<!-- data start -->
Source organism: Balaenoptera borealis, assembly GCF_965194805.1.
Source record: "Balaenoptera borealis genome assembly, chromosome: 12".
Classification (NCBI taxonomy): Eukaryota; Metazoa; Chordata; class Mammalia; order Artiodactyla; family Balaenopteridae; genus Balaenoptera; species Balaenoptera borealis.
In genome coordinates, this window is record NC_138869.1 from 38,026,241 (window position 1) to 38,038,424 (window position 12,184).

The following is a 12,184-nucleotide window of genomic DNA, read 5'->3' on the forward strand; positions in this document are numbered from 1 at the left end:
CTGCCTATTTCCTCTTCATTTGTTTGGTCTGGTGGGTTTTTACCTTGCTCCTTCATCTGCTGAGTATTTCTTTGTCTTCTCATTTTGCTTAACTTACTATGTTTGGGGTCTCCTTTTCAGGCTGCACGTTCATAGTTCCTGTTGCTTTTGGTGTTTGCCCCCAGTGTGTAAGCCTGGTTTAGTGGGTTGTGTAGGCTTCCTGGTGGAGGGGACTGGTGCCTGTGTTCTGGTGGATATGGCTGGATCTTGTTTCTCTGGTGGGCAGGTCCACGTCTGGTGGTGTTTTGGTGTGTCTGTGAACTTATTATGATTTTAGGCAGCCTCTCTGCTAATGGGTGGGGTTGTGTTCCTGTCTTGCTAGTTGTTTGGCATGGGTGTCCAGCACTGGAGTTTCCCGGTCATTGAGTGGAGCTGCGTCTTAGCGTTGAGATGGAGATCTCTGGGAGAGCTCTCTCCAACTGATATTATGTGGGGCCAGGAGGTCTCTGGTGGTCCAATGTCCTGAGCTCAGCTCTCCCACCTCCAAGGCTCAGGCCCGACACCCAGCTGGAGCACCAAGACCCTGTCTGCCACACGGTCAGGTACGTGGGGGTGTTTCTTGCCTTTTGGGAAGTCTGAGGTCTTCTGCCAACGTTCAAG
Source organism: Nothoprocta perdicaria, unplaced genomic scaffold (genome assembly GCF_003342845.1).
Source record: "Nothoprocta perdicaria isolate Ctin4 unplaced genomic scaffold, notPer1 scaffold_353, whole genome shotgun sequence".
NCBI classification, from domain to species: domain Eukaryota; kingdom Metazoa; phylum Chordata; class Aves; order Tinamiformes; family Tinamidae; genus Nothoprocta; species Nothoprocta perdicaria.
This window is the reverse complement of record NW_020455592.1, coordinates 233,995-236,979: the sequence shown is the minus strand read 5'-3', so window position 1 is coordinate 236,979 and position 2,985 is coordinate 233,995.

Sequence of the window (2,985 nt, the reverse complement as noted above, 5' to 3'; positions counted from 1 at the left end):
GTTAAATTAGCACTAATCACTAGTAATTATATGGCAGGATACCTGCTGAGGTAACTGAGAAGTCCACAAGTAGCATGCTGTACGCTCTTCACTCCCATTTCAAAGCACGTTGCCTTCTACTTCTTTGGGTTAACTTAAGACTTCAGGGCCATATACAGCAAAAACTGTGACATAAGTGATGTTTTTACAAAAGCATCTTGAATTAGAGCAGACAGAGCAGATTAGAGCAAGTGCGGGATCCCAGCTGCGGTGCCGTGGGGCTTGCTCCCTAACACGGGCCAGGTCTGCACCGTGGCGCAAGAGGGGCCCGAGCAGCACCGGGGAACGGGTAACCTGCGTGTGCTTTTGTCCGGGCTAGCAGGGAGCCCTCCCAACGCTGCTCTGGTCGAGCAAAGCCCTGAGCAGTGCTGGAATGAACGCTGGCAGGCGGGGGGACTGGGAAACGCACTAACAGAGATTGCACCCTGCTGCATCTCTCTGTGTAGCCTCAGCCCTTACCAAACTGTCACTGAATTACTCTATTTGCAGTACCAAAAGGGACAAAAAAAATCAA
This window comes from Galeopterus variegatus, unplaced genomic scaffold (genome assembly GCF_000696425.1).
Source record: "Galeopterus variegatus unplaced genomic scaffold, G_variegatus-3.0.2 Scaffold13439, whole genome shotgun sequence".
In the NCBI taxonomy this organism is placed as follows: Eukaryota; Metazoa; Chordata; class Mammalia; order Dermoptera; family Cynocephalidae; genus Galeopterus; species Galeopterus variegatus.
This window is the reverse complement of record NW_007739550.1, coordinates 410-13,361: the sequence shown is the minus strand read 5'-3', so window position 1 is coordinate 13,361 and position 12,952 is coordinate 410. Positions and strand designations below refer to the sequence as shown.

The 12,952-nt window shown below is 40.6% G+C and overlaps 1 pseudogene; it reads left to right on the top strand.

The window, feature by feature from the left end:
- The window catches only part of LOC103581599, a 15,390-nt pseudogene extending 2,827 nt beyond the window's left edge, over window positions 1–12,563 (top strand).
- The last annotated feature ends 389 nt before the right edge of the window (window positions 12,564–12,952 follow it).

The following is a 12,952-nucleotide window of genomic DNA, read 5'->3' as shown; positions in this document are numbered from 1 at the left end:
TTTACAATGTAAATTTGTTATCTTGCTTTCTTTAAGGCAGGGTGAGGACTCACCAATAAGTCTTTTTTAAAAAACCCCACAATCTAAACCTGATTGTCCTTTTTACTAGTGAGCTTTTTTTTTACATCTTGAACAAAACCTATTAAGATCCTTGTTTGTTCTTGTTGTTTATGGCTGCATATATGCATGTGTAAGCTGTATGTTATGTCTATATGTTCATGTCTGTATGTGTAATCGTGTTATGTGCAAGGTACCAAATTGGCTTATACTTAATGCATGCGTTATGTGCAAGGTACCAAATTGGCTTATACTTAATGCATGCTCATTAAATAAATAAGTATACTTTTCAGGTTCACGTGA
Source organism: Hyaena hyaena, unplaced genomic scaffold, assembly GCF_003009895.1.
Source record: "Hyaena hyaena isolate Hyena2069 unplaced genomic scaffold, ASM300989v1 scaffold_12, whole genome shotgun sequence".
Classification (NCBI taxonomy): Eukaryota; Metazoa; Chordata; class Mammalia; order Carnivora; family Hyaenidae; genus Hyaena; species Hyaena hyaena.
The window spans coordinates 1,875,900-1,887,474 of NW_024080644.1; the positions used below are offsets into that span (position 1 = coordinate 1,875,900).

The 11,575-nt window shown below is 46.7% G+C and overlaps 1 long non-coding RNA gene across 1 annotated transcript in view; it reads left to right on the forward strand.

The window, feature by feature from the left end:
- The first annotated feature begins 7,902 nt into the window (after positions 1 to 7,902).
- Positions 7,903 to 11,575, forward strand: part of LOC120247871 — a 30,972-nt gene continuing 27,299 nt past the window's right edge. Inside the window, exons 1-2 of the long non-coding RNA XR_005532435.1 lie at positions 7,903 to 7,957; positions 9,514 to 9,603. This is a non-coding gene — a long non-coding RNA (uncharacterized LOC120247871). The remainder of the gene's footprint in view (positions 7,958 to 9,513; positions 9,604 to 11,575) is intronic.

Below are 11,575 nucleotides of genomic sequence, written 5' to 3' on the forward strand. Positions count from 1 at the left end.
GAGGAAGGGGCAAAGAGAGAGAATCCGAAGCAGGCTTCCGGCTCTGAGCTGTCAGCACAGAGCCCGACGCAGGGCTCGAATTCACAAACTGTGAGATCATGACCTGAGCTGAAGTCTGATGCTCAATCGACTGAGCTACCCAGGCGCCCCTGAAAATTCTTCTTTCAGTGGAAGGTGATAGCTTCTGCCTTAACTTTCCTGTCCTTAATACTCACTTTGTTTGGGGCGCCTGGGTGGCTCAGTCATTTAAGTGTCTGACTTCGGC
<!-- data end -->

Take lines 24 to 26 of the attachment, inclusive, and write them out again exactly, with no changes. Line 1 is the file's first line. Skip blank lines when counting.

Source record: "Hyaena hyaena isolate Hyena2069 unplaced genomic scaffold, ASM300989v1 scaffold_12, whole genome shotgun sequence".
Classification (NCBI taxonomy): Eukaryota; Metazoa; Chordata; class Mammalia; order Carnivora; family Hyaenidae; genus Hyaena; species Hyaena hyaena.
The window spans coordinates 1,875,900-1,887,474 of NW_024080644.1; the positions used below are offsets into that span (position 1 = coordinate 1,875,900).